Eight Nights

Michael Van Duzer Reviews - Theater

Jennifer Maisel’s Eight Nights is a ghost story. Not a stately Gothic haunting featuring long-dead strangers, but a visceral visitation from the recent past. In the play’s opening scene, the visibly traumatized Younger Rebecca (Zoe Yale) stands, unspeaking, in her father Erich’s (Arye Gross) Lower East Side apartment while the ghost of her mother watches. It is the first night of Hannukah, and the play will unfold over another seven Hannukah nights spanning nearly seven decades of Rebecca’s life.

Rebecca’s trauma comes from her harrowing experiences as a survivor of Auschwitz, and her ghosts are the dead members of her family. Only her father, who came to American before the war, is alive. Their awkward, halting, painful reunion, so full of the unsaid, is beautifully performed by Gross and Yale and will engender the first of many tears in this production.

Maisel’s ambitious multi-generational drama will chart the course of American cultural and political history from WW II through the present as seen through the eyes of Rebecca’s family and friends. Along the way we will meet her loving husband, Aaron (Josh Zukerman), who lost part of his leg in the war, Benjamin (Christopher Watson), the African American soldier who saved her in the camp, and his wife Arlene (Karen Malina White). After the early scenes, Tessa Auberjonois will transition into the Older Rebecca, allowing Yale to play the younger family members.

Rebecca will live a long and successful life by compartmentalizing her pain from the war years. These are memories she doesn’t share with anyone until pressured to speak to her daughter's Sansei boyfriend, Steve (Devin Kawaoka), for an interview in a documentary film he is working on.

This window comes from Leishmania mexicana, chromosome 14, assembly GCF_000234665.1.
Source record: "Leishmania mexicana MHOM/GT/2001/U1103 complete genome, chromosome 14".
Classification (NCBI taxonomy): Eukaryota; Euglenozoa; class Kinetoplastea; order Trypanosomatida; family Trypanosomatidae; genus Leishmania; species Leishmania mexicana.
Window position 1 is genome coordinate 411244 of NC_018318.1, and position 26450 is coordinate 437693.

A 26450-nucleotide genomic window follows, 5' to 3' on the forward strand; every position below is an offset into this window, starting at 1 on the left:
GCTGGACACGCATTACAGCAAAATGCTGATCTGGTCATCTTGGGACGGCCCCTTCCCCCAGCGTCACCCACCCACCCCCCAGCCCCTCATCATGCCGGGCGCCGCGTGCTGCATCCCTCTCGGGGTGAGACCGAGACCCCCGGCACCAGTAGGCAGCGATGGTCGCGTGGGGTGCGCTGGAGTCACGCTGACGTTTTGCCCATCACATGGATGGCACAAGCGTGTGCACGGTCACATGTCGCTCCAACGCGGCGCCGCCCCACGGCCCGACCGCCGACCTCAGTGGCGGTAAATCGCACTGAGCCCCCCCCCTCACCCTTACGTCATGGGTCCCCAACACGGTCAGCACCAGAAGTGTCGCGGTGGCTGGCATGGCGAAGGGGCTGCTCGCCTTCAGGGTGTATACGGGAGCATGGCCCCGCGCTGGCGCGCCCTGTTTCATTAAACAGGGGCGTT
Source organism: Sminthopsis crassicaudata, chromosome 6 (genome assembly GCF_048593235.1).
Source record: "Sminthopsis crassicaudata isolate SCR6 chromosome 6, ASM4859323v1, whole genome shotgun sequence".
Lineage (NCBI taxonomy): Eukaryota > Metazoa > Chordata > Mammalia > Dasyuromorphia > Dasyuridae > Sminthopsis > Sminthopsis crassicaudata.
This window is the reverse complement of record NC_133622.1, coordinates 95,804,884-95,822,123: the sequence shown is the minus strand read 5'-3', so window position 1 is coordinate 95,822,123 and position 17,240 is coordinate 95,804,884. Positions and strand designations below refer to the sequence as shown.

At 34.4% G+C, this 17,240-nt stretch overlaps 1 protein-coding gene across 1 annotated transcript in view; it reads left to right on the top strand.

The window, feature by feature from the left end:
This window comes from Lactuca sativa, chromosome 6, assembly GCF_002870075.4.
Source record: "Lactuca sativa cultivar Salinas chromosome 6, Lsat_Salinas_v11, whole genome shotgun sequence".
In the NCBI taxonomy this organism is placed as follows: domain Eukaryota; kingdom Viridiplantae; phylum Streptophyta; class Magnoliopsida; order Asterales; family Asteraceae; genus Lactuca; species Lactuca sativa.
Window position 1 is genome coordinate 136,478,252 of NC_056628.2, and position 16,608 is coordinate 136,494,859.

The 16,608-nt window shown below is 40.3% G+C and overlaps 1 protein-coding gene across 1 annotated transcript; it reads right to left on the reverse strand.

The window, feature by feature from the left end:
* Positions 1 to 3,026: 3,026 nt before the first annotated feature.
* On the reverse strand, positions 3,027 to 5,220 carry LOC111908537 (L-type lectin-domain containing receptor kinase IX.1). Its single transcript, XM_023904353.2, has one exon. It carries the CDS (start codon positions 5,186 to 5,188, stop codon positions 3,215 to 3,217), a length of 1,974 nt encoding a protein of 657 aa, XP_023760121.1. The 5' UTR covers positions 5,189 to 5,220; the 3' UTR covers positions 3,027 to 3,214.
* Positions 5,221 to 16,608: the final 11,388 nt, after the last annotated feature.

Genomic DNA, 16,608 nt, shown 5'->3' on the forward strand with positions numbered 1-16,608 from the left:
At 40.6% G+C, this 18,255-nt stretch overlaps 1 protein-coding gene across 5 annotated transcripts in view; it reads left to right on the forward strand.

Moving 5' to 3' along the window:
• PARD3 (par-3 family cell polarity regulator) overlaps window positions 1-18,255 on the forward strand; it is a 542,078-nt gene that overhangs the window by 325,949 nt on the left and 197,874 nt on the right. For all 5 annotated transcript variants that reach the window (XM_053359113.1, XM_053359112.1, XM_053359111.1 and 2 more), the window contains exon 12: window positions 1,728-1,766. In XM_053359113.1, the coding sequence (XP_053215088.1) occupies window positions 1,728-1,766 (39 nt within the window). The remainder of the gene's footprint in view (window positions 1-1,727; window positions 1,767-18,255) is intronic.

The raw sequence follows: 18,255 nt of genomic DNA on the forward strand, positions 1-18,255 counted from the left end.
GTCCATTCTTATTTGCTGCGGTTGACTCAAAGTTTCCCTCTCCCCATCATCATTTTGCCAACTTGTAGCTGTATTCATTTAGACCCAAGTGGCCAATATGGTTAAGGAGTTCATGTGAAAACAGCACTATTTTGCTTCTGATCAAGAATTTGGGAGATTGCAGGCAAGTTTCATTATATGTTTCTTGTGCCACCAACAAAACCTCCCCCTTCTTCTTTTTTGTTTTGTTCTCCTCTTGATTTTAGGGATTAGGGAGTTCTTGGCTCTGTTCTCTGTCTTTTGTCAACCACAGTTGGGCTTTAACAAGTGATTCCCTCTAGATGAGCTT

Director Emily Chase guides her superb cast through their various roles with a grace and compassion that shines through every performance. Auberjonois provides a solid anchor to the production, precisely charting every step in Rebecca’s arduous journey and refusing the temptation to soften the character’s prickly side.

Gross offers another generous and detailed portrayal, and the always watchable Zuckerman is the personification of patience and unquestioning devotion. Rebecca is very lucky with the men in her life. Yale nicely delineates the three generations of women she plays. White offers a welcome sassiness and a common-sense attitude, while Watson does his best to bring depth to his slightly underwritten role. Kawaoka’s late appearance heralds a new, contemporary energy in the last quarter of the play.

Maisel’s script has some minor structural issues and includes a number of fairly extraordinary coincidences. But those don’t strike you while you’re watching the production because the emotional truth of the journey is so eloquently enacted by this talented cast.

This is definitely a production to see, not only because of the quality of the acting but because it is the second world premiere play developed by Antaeus, a company conceived as an interpreter of classic drama.

Kiki & David Gindler Performing Arts Center     November 8 – December 16, 2019    www.Antaeus.org